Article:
Calculus: Early Transcendentals 8th Edition

Published by Cengage Learning
ISBN 10: 1285741552
ISBN 13: 978-1-28574-155-0

Chapter 5 - Section 5.4 - Indefinite Integrals and the Net Change Theorem - 5.4 Exercises - Page 409: 24



Work Step by Step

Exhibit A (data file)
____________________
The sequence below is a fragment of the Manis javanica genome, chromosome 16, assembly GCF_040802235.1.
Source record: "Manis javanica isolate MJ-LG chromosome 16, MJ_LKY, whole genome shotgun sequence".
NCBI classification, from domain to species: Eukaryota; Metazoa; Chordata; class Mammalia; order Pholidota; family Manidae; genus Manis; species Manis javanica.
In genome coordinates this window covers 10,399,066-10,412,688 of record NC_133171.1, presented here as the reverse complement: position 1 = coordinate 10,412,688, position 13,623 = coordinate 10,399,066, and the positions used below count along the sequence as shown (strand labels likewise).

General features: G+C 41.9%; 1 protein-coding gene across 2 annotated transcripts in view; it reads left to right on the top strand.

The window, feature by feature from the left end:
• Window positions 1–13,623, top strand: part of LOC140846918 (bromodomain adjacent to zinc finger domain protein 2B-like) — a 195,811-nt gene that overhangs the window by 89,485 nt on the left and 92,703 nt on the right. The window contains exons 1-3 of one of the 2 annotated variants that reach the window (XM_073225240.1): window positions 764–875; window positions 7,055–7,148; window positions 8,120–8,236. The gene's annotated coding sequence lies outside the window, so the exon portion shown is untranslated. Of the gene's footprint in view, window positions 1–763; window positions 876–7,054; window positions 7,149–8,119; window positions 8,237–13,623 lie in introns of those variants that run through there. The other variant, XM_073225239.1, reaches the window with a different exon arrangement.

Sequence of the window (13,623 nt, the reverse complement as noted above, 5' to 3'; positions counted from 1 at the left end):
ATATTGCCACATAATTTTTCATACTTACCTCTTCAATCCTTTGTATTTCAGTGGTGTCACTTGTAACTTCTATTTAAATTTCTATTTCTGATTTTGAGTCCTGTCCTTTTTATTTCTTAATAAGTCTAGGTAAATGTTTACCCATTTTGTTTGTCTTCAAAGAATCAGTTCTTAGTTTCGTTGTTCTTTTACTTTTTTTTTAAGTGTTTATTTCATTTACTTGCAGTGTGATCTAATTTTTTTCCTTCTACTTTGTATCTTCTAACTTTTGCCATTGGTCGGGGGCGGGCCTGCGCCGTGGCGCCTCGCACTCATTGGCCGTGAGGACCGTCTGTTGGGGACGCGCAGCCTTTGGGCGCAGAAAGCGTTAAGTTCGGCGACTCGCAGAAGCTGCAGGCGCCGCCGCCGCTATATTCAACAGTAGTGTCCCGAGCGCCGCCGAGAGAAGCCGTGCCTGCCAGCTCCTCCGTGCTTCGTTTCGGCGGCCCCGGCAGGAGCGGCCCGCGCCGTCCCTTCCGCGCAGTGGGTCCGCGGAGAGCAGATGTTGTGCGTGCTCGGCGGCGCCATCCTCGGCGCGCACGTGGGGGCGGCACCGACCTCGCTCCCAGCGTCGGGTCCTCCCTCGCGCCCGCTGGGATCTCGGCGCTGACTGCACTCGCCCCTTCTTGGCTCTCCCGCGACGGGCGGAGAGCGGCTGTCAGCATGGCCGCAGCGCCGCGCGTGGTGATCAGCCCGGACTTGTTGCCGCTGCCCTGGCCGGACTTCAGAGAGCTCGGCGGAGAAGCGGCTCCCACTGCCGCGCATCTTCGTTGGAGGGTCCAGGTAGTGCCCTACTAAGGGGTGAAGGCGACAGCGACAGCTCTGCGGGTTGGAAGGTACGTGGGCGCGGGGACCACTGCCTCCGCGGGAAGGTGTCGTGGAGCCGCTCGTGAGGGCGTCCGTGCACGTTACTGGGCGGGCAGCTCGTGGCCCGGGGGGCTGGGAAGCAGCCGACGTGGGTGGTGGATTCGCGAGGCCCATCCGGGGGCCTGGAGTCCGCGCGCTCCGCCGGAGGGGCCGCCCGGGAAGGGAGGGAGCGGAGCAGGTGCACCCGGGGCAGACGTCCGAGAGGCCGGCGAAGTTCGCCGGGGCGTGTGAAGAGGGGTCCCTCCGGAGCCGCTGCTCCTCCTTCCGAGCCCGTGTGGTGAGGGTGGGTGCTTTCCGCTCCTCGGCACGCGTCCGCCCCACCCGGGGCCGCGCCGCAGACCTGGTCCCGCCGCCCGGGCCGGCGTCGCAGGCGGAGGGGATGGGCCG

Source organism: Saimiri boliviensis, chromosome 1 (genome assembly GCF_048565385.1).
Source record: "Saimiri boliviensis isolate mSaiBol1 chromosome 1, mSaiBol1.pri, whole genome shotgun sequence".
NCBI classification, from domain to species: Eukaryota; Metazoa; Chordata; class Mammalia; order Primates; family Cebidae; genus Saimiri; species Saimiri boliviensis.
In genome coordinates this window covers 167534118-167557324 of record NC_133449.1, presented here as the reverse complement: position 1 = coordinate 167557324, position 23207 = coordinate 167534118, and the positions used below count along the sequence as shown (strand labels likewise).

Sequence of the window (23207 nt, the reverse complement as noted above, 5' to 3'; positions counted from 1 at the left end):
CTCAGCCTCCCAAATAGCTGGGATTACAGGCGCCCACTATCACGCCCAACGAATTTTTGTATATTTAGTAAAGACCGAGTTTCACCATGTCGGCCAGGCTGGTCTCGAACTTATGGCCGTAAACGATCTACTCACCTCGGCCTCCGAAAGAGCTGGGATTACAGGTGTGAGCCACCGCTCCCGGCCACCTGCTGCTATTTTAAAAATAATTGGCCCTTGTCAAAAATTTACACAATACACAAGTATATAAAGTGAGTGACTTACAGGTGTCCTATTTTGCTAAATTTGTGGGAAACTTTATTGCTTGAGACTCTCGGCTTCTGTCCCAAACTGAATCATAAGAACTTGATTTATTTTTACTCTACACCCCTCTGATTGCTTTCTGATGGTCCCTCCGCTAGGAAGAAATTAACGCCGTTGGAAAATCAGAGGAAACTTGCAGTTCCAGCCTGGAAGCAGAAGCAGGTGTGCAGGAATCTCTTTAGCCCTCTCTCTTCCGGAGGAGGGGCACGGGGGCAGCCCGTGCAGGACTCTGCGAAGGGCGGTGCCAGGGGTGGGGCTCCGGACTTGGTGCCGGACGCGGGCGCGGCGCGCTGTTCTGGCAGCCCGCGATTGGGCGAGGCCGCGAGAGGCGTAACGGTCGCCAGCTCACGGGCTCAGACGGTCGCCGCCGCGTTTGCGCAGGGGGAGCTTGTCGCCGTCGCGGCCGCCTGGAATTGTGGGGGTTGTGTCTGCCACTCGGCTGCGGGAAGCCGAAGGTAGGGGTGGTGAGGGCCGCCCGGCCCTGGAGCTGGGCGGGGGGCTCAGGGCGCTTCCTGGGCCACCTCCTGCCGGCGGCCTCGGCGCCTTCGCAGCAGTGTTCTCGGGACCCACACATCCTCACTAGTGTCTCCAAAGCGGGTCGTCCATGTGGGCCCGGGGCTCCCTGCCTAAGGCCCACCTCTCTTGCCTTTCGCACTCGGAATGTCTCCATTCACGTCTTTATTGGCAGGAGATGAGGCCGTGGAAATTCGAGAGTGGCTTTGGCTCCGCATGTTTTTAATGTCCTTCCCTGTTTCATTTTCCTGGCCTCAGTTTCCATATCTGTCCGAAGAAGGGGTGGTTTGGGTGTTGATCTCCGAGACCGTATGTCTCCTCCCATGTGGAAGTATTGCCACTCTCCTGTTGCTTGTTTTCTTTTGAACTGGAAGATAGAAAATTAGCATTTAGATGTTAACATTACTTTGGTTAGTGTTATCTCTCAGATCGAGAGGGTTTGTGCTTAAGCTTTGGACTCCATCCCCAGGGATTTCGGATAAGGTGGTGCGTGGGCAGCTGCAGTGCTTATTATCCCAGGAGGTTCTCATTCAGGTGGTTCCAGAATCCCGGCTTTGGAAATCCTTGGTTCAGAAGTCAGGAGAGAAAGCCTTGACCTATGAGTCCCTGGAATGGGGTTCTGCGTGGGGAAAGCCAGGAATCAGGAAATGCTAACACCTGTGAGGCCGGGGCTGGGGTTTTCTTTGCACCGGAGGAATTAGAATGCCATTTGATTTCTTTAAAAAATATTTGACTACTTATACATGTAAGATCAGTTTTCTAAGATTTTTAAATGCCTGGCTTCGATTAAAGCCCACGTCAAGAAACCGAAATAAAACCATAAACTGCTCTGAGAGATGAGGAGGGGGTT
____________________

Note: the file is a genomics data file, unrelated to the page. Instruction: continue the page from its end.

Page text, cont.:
Original Equation: $\int$ $(1+6w^{2}-10w^{4})dx$ on the interval $[3,0]$ To solve this integral, we first need to find the anti-derivative. The anti-derivative of $x^{n}$ is found through the equation $\frac{x^{n+1}}{n+1}$. by applying this formula to each term in the equation, we see that the final anti-derivative is $w+\frac{6w^{3}}{3}-\frac{10w^{5}}{5}$ which can be reduced to $w+2w^{3}-2w^{5}$ Now that we have this equation, we simply subtract the bottom range from the upper range. Our range is $[3,0]$, so we plug 3 and 0 into the anti derivative and the difference of the two is our final answer. $(3+2(3)^{3}-2(3)^{5})$-$(0+2(0)^{3}-2(0)^{5}$ $= -429$
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